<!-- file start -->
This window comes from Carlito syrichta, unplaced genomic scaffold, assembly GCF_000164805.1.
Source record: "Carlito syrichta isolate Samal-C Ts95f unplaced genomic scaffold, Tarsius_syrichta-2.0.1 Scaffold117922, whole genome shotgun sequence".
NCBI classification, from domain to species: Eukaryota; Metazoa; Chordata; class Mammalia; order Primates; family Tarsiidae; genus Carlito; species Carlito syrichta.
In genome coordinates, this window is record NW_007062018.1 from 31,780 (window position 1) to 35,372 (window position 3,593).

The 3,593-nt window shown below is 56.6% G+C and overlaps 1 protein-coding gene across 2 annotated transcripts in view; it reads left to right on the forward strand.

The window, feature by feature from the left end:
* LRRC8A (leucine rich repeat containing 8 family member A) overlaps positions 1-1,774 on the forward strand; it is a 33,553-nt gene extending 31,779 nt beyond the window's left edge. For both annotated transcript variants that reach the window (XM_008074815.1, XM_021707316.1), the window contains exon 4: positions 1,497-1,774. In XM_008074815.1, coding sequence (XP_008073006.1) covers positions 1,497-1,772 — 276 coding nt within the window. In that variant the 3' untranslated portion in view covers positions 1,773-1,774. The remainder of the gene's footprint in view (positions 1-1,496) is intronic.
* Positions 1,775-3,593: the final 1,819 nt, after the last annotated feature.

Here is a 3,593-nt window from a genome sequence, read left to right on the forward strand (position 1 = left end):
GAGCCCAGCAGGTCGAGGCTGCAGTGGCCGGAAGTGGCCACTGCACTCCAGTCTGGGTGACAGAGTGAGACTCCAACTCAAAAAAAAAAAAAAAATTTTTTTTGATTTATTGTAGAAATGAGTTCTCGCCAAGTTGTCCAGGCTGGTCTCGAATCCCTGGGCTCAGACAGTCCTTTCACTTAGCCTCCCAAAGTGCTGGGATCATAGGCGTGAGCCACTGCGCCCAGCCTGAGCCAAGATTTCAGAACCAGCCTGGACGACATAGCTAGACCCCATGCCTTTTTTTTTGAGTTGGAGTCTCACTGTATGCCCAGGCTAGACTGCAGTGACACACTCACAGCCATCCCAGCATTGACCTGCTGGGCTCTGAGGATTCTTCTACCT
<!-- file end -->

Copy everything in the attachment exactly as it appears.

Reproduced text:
This window comes from Carlito syrichta, unplaced genomic scaffold, assembly GCF_000164805.1.
Source record: "Carlito syrichta isolate Samal-C Ts95f unplaced genomic scaffold, Tarsius_syrichta-2.0.1 Scaffold117922, whole genome shotgun sequence".
NCBI classification, from domain to species: Eukaryota; Metazoa; Chordata; class Mammalia; order Primates; family Tarsiidae; genus Carlito; species Carlito syrichta.
In genome coordinates, this window is record NW_007062018.1 from 31,780 (window position 1) to 35,372 (window position 3,593).

The 3,593-nt window shown below is 56.6% G+C and overlaps 1 protein-coding gene across 2 annotated transcripts in view; it reads left to right on the forward strand.

The window, feature by feature from the left end:
* LRRC8A (leucine rich repeat containing 8 family member A) overlaps positions 1-1,774 on the forward strand; it is a 33,553-nt gene extending 31,779 nt beyond the window's left edge. For both annotated transcript variants that reach the window (XM_008074815.1, XM_021707316.1), the window contains exon 4: positions 1,497-1,774. In XM_008074815.1, coding sequence (XP_008073006.1) covers positions 1,497-1,772 — 276 coding nt within the window. In that variant the 3' untranslated portion in view covers positions 1,773-1,774. The remainder of the gene's footprint in view (positions 1-1,496) is intronic.
* Positions 1,775-3,593: the final 1,819 nt, after the last annotated feature.

Here is a 3,593-nt window from a genome sequence, read left to right on the forward strand (position 1 = left end):
GAGCCCAGCAGGTCGAGGCTGCAGTGGCCGGAAGTGGCCACTGCACTCCAGTCTGGGTGACAGAGTGAGACTCCAACTCAAAAAAAAAAAAAAAATTTTTTTTGATTTATTGTAGAAATGAGTTCTCGCCAAGTTGTCCAGGCTGGTCTCGAATCCCTGGGCTCAGACAGTCCTTTCACTTAGCCTCCCAAAGTGCTGGGATCATAGGCGTGAGCCACTGCGCCCAGCCTGAGCCAAGATTTCAGAACCAGCCTGGACGACATAGCTAGACCCCATGCCTTTTTTTTTGAGTTGGAGTCTCACTGTATGCCCAGGCTAGACTGCAGTGACACACTCACAGCCATCCCAGCATTGACCTGCTGGGCTCTGAGGATTCTTCTACCT